Bailee- pledger/creditor (bank) (lender)
Rental or Leasing- (Rent a car/Tuxedo shop)
Bailor- the company (rents out the item)
Bailee- the customer (pays to use the item)
Bailments by Necesity- (ex. one gives up their coat in a resturant to a coat check)
Bailor- gives up possesionof the property
Bailee- accepys or protects the property
Gratuitous bailment– a bailment which is free of charge and either benefits the bailor or the bailee.
1. Sole benefit of the bailee- degree of care 9free use of goods)
2. Sole benefit of the bailor- degree of care (med-slight) (free storage, repairs, transpor
I. Personal property– anything that can be owned other than real estate Real property is fixed to the land
Tangible- property that has substance and can be touched
Intangible- property that has no substance and cannot be touched
Gifts of personal property–
Completed and cannot be taken back after
1. Donor must intend to make the gift
2. Gift must be delivered
3. The donor must accept the gift
Lost property– the finder has a legal duty to return the property. if the owner is not found the finder may keep it.
Local laws- you may use the found property until you find the owner
Rewards and reimbursement- The finder is entitled to any reward if offered. they are also entitled to be reimbursed for any expenses incurred in returning the property to its rightful owner.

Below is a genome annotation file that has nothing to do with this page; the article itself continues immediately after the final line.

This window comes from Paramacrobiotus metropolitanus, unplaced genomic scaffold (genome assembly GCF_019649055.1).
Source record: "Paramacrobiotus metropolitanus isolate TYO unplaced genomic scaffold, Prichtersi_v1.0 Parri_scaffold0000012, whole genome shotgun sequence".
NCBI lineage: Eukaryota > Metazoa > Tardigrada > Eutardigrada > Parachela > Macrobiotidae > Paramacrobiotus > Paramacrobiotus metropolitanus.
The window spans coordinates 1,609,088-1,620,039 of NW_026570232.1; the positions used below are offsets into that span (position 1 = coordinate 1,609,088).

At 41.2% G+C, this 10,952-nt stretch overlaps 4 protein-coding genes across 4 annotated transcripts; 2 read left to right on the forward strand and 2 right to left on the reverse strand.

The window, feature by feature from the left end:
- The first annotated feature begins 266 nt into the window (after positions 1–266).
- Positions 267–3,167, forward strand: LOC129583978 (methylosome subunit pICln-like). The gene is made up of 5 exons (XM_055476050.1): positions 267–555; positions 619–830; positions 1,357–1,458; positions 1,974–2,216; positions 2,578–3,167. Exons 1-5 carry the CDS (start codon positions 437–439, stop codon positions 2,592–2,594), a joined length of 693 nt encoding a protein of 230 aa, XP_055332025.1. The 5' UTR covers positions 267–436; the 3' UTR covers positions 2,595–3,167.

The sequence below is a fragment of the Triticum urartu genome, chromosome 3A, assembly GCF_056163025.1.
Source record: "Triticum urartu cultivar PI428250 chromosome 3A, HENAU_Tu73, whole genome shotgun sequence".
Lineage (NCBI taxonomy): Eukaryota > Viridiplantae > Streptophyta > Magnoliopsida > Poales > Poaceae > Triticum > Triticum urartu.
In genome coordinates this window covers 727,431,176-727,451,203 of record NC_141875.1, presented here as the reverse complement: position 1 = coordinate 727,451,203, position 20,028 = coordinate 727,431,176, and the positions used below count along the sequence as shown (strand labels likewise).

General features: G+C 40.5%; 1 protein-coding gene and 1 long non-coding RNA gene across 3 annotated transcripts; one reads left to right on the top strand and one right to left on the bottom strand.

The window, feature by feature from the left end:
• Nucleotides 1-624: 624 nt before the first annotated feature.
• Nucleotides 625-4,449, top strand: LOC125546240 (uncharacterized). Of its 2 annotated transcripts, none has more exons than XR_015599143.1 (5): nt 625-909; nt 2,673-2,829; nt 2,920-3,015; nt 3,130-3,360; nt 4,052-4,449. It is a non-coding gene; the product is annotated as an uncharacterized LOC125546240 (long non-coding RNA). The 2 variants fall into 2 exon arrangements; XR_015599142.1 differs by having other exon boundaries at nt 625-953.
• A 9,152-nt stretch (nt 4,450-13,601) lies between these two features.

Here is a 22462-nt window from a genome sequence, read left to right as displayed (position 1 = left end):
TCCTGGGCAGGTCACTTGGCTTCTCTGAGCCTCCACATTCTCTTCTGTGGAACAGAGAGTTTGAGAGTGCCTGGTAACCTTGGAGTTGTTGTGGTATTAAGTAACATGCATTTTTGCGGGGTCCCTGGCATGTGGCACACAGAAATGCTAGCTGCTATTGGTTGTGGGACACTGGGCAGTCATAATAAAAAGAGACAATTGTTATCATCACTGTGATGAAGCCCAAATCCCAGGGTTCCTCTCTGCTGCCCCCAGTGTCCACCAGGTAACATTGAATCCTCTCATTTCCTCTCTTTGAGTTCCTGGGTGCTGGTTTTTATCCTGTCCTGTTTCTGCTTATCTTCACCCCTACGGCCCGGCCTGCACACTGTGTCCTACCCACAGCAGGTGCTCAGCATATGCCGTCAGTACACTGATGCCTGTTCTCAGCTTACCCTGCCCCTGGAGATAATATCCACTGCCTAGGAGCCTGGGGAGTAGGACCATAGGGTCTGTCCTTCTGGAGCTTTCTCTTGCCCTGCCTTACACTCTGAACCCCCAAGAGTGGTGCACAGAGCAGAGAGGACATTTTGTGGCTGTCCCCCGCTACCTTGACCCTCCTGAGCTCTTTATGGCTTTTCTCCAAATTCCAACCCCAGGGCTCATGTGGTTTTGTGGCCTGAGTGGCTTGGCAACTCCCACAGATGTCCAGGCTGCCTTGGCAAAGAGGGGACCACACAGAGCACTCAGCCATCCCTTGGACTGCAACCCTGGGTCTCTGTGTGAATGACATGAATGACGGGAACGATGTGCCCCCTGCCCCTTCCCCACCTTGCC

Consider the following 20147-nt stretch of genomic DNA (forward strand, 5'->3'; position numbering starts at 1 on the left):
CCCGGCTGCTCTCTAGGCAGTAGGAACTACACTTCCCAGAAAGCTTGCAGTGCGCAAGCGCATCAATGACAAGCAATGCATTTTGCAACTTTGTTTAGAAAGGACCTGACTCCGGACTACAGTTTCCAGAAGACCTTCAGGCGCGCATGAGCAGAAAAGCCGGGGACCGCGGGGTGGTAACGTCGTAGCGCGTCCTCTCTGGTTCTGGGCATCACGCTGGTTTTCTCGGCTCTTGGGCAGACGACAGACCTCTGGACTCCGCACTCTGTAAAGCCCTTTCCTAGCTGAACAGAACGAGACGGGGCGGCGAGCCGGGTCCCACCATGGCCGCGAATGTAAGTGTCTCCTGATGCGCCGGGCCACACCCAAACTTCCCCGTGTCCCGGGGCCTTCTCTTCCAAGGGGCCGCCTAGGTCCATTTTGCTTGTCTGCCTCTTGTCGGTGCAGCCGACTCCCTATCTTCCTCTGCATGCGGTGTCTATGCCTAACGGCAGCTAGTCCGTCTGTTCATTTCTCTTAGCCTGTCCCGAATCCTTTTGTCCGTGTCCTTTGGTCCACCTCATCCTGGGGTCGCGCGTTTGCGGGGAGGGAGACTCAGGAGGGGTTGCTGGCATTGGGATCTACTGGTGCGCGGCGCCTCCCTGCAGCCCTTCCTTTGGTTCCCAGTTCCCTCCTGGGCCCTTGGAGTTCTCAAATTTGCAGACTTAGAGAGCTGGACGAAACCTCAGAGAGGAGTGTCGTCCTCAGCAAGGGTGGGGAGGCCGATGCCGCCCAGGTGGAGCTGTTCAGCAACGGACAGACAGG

Misplaced property- If lost property is found on the counter of a store or in a semi-public place it is considered to be misplaced.
they must return it to a proprietor.
the proprietor can not legally allow anyone but the owner to take it
II Intellectual Property– an original work fixed in a tangible medium (patents, copyrights and trademarks
Patents– exclusive right granted by the federal government to make, use, sell an invention. Owner has rights to the invention for 17 years
Must consist of a new idea or principle not known before. It must be useful and not obvious to anyone with ordinary skill in the field
Copyrights– right granted to an author, composer, photographer, or an artist to exclusively publish and sell an artistic or literary work. Protected for the life of the author plus 50 years
Fair use doctrine- may be reproduced without permission. for literary criticism, comment, news reporting, teaching, scholarship, and research is allowed.
Trademarks– distinctive mark, symbol, or slogan used by a business to identify goods and to distinguish them from products sold by others- it is a word, name, symbol, or other device. You must register it.
III Bailments and Personal Property–
Bailments- agreements created by the delivery of personal property by the owner to someone who is not the owner for a specific purpose. A Bailee has something that belongs to someone else. Bailor gives up possession of their personal property.
IV Principal Types of Bailments– in business most bailments are based on contracts but they are not usually based on contracts in personal relationships.
Mutual-Benefit Bailments– both the bailor and bailee receive some benefit.